“Speech therapy; not denied but rubbish and one SALT left my house saying she couldn’t help my non verbal 4 year old!! Thankfully he gets a better provision via SEN school now. Occupational therapy – this is NOT commissioned when there is an Autism Diagnosis in my area.. We have gone private for assessments and reports. The only local authority OT we saw was the Disabled Children’s Team one regarding home adaptions. CAMHS – Had to fight for this but once ‘in’ with CAMHS Intellectual Disability they were helpful. Educational Phycologist – Assessed when my Son was 2 & refuses to re-assess now he’s 6. My area regularly breaches national guidelines on everything and services are so stretched it’s a fight to get anything!”

All these families have children with an autism diagnosis, all these children require support, yet the ability to access that support varies on something as fundamental as your location.

Could you imagine if the same geographical disparity happened with other health issues? Imagine you broke your arm in a fall and had to go to hospital for treatment. Would you not expect that treatment to be almost identical throughout the country, following a proven and approved pathway of treatment and follow up? Of course waiting times may vary depending on the time of day, weather conditions, how busy the hospital is and so on but basics such as an X-ray and painkillers should be standard wherever you went.

Most broken bones mend within six to 8 weeks. Autism is a life long condition yet diagnosis, support, education and life experience all vary not necessarily due to the individual uniqueness of each person but due simply to your postcode.

One non verbal five year old may have access to speech therapy, respite, have one to one support in a fantastic school and have free access to clubs to enhance his social experiences whilst elsewhere that same child could be left to struggle in mainstream with no access to speech therapy, no support for his or her family and not even an annual paediatrician check up.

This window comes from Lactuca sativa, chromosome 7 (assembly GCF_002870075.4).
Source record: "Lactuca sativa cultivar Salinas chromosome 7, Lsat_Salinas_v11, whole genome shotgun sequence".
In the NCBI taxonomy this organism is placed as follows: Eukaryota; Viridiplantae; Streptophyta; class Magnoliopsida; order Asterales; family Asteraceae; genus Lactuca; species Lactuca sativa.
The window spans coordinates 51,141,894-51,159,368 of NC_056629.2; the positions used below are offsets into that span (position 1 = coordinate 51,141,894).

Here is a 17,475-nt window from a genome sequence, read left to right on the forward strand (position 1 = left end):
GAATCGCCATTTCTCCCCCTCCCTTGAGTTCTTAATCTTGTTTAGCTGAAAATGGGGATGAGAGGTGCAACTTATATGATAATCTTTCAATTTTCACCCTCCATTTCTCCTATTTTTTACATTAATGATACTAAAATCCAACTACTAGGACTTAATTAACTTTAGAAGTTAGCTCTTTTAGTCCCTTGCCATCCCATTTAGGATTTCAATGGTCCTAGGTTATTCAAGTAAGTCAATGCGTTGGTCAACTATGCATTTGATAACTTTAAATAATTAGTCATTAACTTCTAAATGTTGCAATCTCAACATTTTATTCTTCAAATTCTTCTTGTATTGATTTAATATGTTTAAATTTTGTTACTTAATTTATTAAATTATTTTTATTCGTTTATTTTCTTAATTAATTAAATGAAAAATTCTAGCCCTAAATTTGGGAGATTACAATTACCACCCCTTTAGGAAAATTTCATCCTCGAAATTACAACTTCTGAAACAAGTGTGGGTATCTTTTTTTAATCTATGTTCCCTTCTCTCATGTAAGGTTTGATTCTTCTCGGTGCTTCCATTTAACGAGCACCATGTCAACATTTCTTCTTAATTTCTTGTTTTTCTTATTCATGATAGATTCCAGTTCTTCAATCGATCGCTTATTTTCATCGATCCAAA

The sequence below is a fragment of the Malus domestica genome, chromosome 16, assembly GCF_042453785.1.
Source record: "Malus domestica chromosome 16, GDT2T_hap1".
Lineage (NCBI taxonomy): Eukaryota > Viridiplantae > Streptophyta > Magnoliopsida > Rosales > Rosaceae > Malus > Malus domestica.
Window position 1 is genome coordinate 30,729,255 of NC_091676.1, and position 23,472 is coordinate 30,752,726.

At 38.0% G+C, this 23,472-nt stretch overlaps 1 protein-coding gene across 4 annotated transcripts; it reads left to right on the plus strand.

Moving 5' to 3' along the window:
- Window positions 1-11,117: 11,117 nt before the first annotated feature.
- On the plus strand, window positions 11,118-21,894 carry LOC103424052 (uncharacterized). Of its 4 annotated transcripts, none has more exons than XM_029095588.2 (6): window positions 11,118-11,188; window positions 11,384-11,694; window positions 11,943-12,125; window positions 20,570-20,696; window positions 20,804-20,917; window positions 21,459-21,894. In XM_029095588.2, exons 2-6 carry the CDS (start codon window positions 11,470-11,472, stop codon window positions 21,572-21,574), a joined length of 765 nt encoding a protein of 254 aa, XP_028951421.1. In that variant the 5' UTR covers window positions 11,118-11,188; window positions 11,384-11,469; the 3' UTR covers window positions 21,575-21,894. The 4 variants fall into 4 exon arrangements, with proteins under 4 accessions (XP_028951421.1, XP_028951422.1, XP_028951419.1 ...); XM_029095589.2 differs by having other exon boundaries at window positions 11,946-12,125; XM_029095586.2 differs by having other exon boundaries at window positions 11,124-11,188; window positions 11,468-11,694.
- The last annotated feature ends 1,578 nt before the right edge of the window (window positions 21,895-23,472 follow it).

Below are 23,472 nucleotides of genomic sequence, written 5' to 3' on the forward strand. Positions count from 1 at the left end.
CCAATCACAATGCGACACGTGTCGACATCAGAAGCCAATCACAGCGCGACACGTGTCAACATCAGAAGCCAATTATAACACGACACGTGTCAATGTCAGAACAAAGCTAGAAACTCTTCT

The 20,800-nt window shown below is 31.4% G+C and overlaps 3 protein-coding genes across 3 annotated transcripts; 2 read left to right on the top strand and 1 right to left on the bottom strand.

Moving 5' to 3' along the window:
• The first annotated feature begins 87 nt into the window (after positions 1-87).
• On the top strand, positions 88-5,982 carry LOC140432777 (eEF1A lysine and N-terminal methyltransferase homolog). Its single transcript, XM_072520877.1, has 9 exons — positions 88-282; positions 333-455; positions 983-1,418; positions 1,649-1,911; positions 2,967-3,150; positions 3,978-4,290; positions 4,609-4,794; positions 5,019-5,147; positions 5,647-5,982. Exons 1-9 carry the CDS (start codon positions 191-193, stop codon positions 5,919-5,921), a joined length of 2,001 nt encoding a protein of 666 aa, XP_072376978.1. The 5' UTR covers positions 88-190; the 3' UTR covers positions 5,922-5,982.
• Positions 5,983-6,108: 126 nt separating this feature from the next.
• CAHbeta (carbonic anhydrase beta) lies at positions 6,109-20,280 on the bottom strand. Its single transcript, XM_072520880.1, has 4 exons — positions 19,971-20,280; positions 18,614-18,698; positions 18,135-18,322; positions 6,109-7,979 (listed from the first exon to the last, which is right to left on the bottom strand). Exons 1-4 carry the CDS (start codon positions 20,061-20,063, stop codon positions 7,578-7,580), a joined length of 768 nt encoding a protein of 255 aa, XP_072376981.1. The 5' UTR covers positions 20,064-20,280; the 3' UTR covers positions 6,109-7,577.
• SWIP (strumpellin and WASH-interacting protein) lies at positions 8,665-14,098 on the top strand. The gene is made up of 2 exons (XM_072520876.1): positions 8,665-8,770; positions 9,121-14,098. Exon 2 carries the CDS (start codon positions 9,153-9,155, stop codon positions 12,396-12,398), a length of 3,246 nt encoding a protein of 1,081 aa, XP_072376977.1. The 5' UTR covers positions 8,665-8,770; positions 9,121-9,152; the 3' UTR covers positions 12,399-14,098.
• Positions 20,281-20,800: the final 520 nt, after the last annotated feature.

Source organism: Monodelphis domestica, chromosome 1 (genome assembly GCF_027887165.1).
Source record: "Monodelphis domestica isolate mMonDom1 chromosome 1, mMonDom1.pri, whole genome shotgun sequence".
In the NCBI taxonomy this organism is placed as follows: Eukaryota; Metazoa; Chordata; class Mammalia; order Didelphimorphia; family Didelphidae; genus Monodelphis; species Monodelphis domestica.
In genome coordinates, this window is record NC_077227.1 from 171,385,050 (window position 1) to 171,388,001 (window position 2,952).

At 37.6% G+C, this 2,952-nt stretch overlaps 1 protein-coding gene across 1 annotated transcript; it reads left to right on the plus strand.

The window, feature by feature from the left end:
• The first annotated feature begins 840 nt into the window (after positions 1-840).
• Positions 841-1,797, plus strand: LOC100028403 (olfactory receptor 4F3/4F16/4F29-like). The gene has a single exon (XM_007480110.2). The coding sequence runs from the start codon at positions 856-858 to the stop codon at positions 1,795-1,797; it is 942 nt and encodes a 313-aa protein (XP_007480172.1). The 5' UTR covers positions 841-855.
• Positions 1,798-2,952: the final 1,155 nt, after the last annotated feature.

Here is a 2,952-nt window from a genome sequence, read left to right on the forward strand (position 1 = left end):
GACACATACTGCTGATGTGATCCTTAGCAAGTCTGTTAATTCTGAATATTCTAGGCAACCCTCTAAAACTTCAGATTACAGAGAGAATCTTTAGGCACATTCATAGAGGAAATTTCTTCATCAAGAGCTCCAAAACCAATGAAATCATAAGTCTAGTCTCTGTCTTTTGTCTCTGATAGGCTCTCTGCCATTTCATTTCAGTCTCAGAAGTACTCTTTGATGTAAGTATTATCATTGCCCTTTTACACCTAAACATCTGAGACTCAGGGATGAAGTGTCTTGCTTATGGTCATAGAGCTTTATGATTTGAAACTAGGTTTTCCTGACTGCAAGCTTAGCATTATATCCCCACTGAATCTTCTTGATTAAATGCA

The reasons why this happens may be complex and take time to change but that does not mean we should accept it as normal.

I feel blessed that on the whole my children have the educational support they require, my son can access some respite, my daughter has received the necessary eating disorder diagnosis so that everyone understands her, and I am aware of some amazing support groups nearby.

It breaks my heart when I think that the difference between what I have experienced and what other families in the UK experience is all down to one thing: where you live.

Isn’t it high time we addressed this and stopped failing so many autistic children, young people and adults so that everyone has equal opportunities to be the best that they can be?

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A letter To The Parents Of A Struggling Child

Dear parent,

I know at times you feel so helpless and alone as you watch your child struggle. When we give birth and hear our babies cry for the first time from that moment on we want to help them and make everything right for them.

We don’t want them to be ill.

We don’t want them to be unable to eat.

We don’t want them battling for breath.

We don’t want them in pain.

We don’t want them to be the last to meet milestones.

We don’t want them emotionally or physically or socially struggling.

There is something about watching your child struggle that tears your heart in two. That feeling of uselessness, helplessness, having no control over things. That feeling that you should be the one to fix it all for them, comfort them, make it all better…but you can’t. That feeling of not being able to meet your child’s needs, whether that’s feeding them, holding them, carrying them or teaching them. That feeling of having to accept help for the sake of your struggling child.

I’ve been there too.

I know that feeling of failure well. That gut wrenching feeling as a parent when a nurse, therapist, teacher or doctor is the one that gets your child’s first eye contact or enables your child to say their first word. I understand that feeling of being robbed of something that should have been your privilege, not theirs. I’ve experienced that feeling of despair, the wanting to give up, the inadequacy that comes with having a child who is struggling.